RESPONSE: On the So-Called "PC Culture"

Jonah Dratfield’s recent opinion piece in The Massachusetts Daily Collegian questions the idea that what he calls “PC culture” is consistent with liberal values. Modern American liberalism has certainly been focused on social issues such as reproductive rights, LGBTQ rights, and racial justice in the most recent election cycles, but the ideology has also been identified with goals of civil liberties, equality, and social justice more generally. Dratfield readily states that “protection of basic human rights” is the defining liberal value, but he appears to misunderstand what it means to be “politically correct”; that is to say, he pushes the recurring idea that liberals and young progressives have taken political correctness too far and seek to censor those whose ideas are different or challenging. This perspective scares up images of students in safe spaces with their fingers in their ears, rejecting criticism or violently lashing out against people with different values.

I couldn’t disagree more.

In my view, what has been called “PC culture” is a backlash from those with privilege who are being called out or facing consequences for racism, hate speech, cultural appropriation, and exclusion. These issues come to the forefront on college campuses, where many young students face diverse communities for the first time. As the United States becomes less white and less dominated by European cultural norms and values, many activists, academics, and students have taken the lead in finding new ways of discussing issues of race, gender, sexual orientation, and the ways that systematic oppression pervades all corners of our society. It’s a broad conversation that needs to happen everywhere, and that conversation involves new language that is not historically oppressive.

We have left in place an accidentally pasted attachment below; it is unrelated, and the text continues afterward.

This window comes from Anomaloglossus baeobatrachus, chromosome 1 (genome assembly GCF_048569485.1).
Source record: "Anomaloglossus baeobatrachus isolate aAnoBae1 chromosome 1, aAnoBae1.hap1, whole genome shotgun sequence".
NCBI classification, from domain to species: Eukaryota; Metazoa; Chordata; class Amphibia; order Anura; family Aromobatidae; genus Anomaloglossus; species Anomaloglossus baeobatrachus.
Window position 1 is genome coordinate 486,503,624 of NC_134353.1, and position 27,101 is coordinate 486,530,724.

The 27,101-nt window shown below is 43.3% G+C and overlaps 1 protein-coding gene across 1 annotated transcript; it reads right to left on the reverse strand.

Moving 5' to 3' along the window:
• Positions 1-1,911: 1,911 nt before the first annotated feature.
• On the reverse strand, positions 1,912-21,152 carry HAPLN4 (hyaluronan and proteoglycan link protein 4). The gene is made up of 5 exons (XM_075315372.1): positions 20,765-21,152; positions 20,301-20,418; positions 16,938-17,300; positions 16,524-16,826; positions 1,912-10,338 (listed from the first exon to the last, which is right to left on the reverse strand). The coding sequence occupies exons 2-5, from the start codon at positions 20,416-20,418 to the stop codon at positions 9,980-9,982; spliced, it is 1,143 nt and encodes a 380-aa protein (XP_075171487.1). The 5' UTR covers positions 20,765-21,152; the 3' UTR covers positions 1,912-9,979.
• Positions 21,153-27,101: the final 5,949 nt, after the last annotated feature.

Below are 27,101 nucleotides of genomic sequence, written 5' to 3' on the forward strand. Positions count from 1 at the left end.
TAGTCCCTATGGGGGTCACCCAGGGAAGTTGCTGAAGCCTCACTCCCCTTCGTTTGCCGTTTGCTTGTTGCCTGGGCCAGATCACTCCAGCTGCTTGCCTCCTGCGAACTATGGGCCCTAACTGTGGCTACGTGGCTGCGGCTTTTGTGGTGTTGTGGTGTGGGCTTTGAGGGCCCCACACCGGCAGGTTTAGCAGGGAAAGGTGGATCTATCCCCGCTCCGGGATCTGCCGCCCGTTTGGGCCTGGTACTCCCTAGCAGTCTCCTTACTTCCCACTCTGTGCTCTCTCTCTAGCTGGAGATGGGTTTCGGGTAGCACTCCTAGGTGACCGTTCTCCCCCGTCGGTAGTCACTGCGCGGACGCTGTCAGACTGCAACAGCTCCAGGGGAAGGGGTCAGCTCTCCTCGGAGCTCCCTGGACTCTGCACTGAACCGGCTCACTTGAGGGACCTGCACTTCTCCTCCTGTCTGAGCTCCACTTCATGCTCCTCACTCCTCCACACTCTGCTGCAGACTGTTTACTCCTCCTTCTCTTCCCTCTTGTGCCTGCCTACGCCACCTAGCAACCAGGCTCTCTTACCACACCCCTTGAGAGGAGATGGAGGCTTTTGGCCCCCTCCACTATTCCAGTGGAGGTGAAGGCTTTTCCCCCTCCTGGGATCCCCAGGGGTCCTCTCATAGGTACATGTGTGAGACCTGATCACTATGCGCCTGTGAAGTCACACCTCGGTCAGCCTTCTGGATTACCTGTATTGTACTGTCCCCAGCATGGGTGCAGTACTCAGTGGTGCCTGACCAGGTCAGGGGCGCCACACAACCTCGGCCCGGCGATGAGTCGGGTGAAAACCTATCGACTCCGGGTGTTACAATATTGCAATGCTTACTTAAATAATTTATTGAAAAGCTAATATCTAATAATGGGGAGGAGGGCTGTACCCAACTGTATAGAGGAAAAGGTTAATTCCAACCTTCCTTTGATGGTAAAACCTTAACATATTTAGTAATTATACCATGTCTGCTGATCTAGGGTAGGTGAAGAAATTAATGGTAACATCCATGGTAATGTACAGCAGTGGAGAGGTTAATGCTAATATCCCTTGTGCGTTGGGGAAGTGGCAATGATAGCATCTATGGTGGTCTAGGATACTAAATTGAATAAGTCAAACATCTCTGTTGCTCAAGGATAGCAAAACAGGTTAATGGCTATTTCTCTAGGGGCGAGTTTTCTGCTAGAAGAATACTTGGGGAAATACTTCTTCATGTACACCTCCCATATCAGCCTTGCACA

SPLC on Campus, the Southern Poverty Law Center’s program for college students, empowers student activists to discuss such issues on their campuses and work for social justice in their communities. There is currently no SPLC on Campus club at UMass (Dratfield erroneously states otherwise, linking instead to the UMass Amherst Community Campaign, where UMass faculty and staff, in support of #UMassCares, can donate to the nonprofit of their choice). We do, however, have about 50 SPLC on Campus clubs around the country that are dedicated to student activism, voting rights, and speaking out against hate on campus.

Dratfield himself says that “criticizing what one views as unethical is not only a right, it is a civic responsibility.” The government and publically-funded colleges cannot infringe on one’s freedom of speech, but that does not mean that extremists and people using hate speech are above criticism or face no consequences. It is unethical and wrong for those with privilege to use violent and oppressive rhetoric to keep historically marginalized communities down, and it is wrong for them to keep silent in the face of oppression. As long as communities worldwide suffer the ongoing results of European colonialism, communities remain segregated, black and brown people in the United States are disproportionately targeted by an unfair criminal justice system, and trans people are victims of violence, there will be a need for liberals and others to have a way to discuss these oppressive systems and also a way to speak out against them.